Q: Is it true that I should start the day with hot water with lemon? What’s the story behind this theory?
A: Like most health and fitness lore, the magic properties of drinking a juiced lemon in warm water each morning is rooted in a seed of truth, but the impact of the ritual is greatly overstated. Let’s look at the three main purported benefits and any evidence to support those claims.
1. Lemon improves digestion. Actually in some cases the fruit could exacerbate issues with your stomach: Citric acid in lemons can cause or contribute to stomach pains and cramps. So where does the idea that drinking lemon juice improves digestion come from? There is a study from about three decades ago that shows citric acid can improve absorption of aluminum hydroxide (the active ingredient in most antacids). I have read online that the acidic nature of lemon juice is supposed to support an optimal acidic environment in your stomach, but this is complete speculation and, as pointed out earlier, in certain individuals could have the opposite effect. [Tweet this fact!]
2. Lemon juice boosts mineral absorption. The vitamin C found in lemon juice has been shown to enhance mineral absorption, but you don’t need warm lemon juice to get this effect. Vitamin C is one of the most ubiquitous vitamins in fruits and vegetables. We often think of citrus fruits as being the major or even only source of C, but non-yellow and orange fruits and vegetables such as bell peppers, kale, strawberries, broccoli, and spinach all contain robust amounts of vitamin C. As long as you are having a fruit or vegetable with your morning meal, then you can expect to reap the enhanced absorption of minerals at that meal.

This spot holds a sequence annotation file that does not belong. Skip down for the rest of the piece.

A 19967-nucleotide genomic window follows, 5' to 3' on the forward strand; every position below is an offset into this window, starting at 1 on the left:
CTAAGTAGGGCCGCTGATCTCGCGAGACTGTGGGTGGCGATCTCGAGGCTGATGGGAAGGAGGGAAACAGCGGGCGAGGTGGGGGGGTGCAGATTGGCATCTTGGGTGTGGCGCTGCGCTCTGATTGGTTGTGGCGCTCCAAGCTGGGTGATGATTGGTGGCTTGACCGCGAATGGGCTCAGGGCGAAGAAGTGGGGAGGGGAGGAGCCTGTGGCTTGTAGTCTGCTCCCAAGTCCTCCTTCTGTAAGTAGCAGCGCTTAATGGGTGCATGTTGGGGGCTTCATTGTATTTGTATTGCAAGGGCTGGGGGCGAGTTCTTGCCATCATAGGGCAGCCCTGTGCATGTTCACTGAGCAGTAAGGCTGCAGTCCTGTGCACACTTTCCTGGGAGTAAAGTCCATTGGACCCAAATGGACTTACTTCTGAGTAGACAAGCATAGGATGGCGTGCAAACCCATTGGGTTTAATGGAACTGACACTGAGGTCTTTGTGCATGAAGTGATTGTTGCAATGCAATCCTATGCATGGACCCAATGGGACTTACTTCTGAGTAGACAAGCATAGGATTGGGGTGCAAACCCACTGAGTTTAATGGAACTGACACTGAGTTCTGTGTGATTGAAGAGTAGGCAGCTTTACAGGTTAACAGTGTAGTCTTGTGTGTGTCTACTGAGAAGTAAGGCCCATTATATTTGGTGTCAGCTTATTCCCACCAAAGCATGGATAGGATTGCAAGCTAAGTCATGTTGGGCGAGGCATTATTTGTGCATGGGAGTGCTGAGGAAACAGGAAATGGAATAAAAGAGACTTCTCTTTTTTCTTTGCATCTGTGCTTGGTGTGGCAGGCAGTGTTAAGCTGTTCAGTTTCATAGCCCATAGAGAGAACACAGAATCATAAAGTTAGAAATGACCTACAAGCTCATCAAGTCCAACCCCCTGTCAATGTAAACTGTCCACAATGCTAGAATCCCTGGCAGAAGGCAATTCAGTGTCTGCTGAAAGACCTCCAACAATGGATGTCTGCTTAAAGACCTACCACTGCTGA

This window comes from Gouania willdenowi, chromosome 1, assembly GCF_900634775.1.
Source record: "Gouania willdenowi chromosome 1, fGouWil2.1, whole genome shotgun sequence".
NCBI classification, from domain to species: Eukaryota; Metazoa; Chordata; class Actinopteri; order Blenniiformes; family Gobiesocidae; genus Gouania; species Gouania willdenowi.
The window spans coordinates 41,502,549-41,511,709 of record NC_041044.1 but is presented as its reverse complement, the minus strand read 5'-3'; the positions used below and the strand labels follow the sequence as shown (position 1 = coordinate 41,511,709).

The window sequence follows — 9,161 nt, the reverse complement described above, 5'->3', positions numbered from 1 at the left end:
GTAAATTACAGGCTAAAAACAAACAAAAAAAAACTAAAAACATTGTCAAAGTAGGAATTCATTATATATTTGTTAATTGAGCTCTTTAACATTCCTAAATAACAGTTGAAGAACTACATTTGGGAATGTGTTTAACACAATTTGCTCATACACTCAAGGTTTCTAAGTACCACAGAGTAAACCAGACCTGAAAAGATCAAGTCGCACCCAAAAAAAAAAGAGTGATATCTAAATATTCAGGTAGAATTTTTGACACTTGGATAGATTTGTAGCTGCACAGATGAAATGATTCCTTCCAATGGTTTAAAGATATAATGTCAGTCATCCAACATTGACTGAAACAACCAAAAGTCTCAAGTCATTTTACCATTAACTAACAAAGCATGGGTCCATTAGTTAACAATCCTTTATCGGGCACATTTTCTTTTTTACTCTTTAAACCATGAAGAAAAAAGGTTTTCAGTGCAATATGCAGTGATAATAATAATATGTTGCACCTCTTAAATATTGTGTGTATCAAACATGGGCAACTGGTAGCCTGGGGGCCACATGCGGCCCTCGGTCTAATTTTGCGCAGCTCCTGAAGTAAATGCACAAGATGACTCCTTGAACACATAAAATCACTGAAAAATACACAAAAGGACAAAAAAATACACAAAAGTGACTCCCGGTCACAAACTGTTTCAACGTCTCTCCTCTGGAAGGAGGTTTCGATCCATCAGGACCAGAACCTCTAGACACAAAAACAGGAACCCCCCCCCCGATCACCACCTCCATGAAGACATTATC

3. Lemon detoxes. One of the biggest health hypes about lemons and lemon juice is that they help detoxify your body. I recommend that you get very skeptical about any food or supplement claim regarding detoxification. It is such a general term that it is almost useless. The human body is so complex, what is getting detoxified? What are the toxins being removed? Where are they going?
Regarding lemon, there is an antioxidant in the fruit called d-limonene, which is also found in oranges and is most highly concentrated in the peels of lemons or oranges. D-limonene has been shown to activate enzymes in the liver that are part of the Phase 1 and Phase 2 detoxification processes. These processes take compounds present in the liver that are toxic to cells and convert them to non-harmful or less harmful versions. These “toxins” can range from caffeine to ibuprofen.
Does lemon juice contain enough D-limonene needed to enhance this process? Probably not. A liter of citrus juice (not made with the peels) contains on average 100 milligrams (mg) D-limonene. Researchers estimate the active dose of limonene is a minimum of 500mg. [Tweet this fact!] D-limonene is a fascinating compound that might also work to ease gastro-esophageal reflux disease (GERD), but doses would require supplementation.
As you can see, as a citrus fruit, lemon has a handful of characteristics and compounds that contribute to good health, but one lemon juiced in a glass of warm water probably isn’t going to do much for your health.